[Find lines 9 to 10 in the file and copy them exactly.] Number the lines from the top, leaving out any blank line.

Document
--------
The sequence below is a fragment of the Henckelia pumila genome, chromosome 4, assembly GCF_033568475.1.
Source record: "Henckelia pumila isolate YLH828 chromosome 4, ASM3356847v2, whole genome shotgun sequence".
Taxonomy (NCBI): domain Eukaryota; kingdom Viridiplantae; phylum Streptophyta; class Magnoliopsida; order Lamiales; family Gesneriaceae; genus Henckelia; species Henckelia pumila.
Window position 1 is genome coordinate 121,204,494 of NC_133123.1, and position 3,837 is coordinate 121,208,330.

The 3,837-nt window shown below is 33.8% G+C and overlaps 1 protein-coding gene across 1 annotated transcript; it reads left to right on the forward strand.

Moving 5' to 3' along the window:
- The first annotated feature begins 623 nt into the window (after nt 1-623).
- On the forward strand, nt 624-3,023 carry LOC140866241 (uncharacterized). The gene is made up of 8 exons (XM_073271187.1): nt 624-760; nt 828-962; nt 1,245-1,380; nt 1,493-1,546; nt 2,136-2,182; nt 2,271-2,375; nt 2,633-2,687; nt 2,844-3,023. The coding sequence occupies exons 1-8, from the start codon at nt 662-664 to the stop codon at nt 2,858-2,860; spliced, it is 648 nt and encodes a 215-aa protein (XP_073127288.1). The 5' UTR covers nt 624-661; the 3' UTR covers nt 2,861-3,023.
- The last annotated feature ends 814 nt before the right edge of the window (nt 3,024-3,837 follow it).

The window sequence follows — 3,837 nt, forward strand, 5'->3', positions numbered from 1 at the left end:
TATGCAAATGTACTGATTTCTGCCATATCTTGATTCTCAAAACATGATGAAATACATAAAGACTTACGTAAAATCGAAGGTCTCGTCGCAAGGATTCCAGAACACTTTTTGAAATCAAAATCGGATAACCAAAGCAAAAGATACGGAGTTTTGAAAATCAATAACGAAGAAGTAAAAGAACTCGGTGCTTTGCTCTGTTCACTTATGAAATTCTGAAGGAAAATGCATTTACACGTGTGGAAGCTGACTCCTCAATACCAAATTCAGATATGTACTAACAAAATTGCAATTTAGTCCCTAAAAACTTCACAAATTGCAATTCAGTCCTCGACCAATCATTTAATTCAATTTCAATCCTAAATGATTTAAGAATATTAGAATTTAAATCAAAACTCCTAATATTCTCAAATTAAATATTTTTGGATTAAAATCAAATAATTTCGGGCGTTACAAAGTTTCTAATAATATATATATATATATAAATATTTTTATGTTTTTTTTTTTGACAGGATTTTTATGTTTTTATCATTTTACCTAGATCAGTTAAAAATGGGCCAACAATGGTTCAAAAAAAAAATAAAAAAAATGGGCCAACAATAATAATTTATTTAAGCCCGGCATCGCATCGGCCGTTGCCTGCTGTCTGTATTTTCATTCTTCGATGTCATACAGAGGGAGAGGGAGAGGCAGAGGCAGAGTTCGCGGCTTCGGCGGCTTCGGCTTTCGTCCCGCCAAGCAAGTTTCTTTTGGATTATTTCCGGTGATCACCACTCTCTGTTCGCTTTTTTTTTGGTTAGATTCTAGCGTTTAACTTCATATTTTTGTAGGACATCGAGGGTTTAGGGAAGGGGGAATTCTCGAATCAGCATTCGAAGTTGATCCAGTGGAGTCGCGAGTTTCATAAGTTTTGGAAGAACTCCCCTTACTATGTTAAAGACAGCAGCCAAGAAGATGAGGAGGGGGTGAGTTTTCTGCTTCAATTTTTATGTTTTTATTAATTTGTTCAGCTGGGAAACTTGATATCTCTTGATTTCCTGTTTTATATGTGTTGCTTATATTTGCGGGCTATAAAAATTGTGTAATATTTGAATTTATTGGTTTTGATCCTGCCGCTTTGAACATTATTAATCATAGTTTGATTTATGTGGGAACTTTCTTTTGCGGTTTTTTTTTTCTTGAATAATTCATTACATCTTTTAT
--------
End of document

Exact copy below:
- The last annotated feature ends 814 nt before the right edge of the window (nt 3,024-3,837 follow it).

The window sequence follows — 3,837 nt, forward strand, 5'->3', positions numbered from 1 at the left end: